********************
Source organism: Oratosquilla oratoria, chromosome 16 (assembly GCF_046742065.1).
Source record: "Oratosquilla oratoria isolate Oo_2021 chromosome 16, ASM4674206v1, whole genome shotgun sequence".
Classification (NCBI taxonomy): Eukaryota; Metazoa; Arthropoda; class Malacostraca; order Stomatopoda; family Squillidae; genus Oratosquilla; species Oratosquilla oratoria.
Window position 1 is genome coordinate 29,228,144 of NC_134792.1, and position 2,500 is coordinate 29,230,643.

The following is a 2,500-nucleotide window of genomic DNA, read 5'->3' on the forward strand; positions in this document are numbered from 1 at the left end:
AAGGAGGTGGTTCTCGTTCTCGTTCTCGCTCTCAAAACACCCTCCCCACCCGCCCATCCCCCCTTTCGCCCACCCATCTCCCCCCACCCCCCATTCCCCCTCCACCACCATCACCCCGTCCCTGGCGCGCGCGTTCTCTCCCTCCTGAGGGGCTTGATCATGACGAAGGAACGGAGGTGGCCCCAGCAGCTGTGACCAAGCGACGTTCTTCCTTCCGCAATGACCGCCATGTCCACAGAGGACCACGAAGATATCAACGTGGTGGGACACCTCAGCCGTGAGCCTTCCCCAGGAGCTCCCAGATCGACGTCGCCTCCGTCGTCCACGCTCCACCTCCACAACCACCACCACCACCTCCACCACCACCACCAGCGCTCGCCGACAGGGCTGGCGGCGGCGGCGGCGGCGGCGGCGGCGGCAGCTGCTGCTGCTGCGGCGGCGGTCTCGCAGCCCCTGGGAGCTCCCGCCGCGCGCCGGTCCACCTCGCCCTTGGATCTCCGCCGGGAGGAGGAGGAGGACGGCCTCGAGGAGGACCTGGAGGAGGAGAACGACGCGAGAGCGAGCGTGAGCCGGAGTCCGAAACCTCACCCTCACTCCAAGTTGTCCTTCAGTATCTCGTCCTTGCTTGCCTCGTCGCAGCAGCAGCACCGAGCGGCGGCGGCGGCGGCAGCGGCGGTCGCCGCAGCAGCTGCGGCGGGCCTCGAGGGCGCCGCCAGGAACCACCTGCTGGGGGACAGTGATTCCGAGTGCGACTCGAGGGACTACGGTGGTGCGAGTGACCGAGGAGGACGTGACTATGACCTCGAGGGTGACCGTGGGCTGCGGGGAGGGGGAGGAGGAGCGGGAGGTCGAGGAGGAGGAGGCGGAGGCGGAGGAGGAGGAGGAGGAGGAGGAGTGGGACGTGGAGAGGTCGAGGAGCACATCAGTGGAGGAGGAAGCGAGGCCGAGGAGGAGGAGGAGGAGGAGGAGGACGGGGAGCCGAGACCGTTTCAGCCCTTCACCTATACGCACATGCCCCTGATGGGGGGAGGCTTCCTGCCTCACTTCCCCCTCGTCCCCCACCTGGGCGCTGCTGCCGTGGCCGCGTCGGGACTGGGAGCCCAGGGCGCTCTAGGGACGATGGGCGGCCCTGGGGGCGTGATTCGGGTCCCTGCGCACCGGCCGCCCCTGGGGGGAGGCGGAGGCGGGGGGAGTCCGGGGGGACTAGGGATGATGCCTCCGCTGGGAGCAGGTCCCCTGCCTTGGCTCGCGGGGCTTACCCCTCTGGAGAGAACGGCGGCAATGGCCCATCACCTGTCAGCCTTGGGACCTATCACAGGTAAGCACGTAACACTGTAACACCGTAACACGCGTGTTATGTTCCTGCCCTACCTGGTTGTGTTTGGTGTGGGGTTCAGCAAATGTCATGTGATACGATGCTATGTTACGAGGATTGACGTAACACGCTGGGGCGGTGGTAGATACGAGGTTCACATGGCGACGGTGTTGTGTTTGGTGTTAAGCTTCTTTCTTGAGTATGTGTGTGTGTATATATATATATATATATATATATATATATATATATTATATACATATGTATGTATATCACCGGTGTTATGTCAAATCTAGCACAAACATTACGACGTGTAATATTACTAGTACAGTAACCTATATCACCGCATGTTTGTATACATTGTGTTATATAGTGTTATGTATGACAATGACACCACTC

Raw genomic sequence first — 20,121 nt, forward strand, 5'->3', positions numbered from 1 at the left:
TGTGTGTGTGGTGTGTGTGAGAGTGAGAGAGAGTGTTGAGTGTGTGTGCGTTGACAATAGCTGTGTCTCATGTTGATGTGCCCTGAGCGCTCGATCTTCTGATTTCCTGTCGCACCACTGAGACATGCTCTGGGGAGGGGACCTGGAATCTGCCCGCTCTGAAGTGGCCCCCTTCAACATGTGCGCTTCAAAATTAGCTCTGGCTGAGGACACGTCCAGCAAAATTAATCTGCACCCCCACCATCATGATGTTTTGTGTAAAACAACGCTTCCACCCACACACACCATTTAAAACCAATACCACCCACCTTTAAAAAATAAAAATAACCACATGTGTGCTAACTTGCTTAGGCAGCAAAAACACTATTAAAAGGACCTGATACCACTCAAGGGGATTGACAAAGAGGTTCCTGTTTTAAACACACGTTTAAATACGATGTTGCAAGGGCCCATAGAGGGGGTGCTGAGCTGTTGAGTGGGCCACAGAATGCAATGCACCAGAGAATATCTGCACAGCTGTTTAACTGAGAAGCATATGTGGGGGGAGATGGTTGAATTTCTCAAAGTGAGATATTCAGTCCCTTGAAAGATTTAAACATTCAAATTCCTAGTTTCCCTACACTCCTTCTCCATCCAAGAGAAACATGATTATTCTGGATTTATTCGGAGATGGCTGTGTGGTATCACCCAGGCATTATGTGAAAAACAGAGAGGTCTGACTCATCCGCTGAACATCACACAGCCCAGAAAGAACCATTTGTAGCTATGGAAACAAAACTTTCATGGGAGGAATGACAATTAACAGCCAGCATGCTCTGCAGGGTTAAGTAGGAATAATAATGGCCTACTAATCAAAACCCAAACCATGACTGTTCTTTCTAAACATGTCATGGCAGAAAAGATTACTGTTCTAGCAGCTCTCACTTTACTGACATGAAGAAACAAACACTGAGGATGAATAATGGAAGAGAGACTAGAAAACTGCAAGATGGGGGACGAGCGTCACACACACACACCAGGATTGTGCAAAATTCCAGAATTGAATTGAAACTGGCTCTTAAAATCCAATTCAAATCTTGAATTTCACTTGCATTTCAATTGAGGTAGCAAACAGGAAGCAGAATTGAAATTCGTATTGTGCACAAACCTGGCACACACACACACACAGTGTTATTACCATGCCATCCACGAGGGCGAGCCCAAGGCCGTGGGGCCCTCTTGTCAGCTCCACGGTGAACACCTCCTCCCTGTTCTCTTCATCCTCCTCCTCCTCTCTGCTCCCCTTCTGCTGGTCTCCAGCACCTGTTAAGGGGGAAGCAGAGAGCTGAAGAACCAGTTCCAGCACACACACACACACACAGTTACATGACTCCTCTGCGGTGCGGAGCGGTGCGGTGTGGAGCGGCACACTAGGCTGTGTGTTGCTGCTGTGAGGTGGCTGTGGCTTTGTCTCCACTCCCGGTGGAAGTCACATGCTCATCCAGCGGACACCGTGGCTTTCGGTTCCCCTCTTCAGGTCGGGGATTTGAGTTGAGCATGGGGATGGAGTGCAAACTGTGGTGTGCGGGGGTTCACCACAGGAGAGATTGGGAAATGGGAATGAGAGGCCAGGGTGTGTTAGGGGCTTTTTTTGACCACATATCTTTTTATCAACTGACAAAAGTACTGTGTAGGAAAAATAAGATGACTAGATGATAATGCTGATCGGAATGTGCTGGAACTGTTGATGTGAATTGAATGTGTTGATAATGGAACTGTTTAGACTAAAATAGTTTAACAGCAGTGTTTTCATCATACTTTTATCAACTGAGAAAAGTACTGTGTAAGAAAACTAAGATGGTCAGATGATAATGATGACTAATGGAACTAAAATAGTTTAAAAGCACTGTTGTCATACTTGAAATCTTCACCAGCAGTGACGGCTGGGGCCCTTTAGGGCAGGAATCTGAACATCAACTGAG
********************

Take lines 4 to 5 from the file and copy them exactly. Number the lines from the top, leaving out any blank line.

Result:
Window position 1 is genome coordinate 29,228,144 of NC_134792.1, and position 2,500 is coordinate 29,230,643.

The following is a 2,500-nucleotide window of genomic DNA, read 5'->3' on the forward strand; positions in this document are numbered from 1 at the left end: